Randomized trial of a dissonance-based group treatment for eating disorders versus a supportive mindfulness group treatment.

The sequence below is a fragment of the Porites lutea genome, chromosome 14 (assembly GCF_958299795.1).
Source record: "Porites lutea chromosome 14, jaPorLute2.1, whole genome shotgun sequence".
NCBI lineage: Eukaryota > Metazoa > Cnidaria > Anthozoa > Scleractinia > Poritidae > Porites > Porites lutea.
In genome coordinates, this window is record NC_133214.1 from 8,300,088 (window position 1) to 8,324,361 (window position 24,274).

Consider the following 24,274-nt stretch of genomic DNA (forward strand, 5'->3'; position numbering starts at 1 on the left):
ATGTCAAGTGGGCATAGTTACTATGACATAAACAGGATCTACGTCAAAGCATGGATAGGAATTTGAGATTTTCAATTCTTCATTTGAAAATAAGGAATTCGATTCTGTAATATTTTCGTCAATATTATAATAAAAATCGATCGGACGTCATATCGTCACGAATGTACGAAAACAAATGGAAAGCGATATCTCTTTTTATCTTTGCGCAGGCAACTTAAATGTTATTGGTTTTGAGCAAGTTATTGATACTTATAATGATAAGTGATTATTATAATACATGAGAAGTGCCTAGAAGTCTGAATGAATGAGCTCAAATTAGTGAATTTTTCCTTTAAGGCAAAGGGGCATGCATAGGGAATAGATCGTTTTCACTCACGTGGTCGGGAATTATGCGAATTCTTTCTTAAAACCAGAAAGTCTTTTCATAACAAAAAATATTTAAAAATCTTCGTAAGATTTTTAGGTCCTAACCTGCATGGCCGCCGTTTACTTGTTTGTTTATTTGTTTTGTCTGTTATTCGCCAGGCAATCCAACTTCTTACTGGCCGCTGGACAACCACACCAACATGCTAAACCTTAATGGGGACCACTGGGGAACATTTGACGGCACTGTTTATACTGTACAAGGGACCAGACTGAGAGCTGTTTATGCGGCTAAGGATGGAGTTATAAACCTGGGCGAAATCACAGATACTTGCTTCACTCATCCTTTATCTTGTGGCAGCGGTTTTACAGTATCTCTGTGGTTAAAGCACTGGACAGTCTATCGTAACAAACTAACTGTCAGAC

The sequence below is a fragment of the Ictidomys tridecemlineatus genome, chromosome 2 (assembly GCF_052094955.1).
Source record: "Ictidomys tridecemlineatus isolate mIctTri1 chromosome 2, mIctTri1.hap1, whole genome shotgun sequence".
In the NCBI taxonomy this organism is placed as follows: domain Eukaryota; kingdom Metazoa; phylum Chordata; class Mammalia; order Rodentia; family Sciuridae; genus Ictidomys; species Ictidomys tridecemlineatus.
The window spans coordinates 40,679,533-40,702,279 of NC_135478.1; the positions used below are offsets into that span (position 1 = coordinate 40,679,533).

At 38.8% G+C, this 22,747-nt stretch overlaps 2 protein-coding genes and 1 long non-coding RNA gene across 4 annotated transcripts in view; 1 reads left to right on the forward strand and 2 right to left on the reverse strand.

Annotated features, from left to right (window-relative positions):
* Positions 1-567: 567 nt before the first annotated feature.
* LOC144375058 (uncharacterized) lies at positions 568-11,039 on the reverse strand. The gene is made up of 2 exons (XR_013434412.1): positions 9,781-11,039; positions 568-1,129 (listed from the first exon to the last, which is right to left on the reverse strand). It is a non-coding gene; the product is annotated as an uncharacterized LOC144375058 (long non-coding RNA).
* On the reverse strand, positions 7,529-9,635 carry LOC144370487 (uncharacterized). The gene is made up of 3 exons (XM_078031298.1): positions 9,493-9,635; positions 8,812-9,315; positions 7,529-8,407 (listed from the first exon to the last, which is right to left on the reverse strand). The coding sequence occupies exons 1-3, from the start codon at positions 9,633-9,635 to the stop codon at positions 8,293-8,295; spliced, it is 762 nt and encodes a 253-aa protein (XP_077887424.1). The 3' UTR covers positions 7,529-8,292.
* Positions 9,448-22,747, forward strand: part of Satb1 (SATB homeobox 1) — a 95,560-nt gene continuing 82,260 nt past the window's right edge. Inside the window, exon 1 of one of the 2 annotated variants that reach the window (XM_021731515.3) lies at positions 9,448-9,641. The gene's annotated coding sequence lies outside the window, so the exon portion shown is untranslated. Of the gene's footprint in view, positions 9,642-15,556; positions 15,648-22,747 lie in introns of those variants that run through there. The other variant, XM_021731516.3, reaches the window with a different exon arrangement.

Objective: This report evaluates a dissonance-based group eating disorder treatment designed to be a cost-effective front-line transdiagnostic treatment that could be more widely implemented than extant treatments that are more intensive and expensive relative to a supportive mindfulness group treatment typical of that offered at colleges. Method: Young women with eating disorders (N = 84) were randomized to 8-week dissonance-based Body Project treatment (BPT) or supportive mindfulness treatment, completing diagnostic interviews and questionnaires at pretest, posttest, and 6-month follow up. Results: Regarding primary outcomes, by 6-month follow up 77% of BPT participants no longer met diagnosis for an eating disorder versus 60% of supportive mindfulness participants (relative risk ratio = 2.22; 95% CI [1.01, 4.93]), though groups did not differ on eating disorder symptom change. Regarding secondary outcomes, BPT versus supportive mindfulness participants showed significantly lower dissonance about affirming the thin ideal at posttest and 6-month follow up (d = .38 and .32), body dissatisfaction at posttest and 6-month follow up (d = .62 and .62), negative affect at posttest and 6-month follow up (d = .49 and .48), and functional impairment (d = .36) at 6-month follow up; differences in thin-ideal internalization and abstinence from binge eating and compensatory behaviors were not significant. Conclusions: Whereas both treatments appeared effective, BPT produced larger effects and significantly greater remission of eating disorder diagnoses than a credible alternative treatment, which is very rare for trials that have compared active eating disorder treatments. Results suggest it would be useful to refine BPT and conduct target engagement research and efficacy trials. (PsycINFO Database Record (c) 2018 APA, all rights reserved)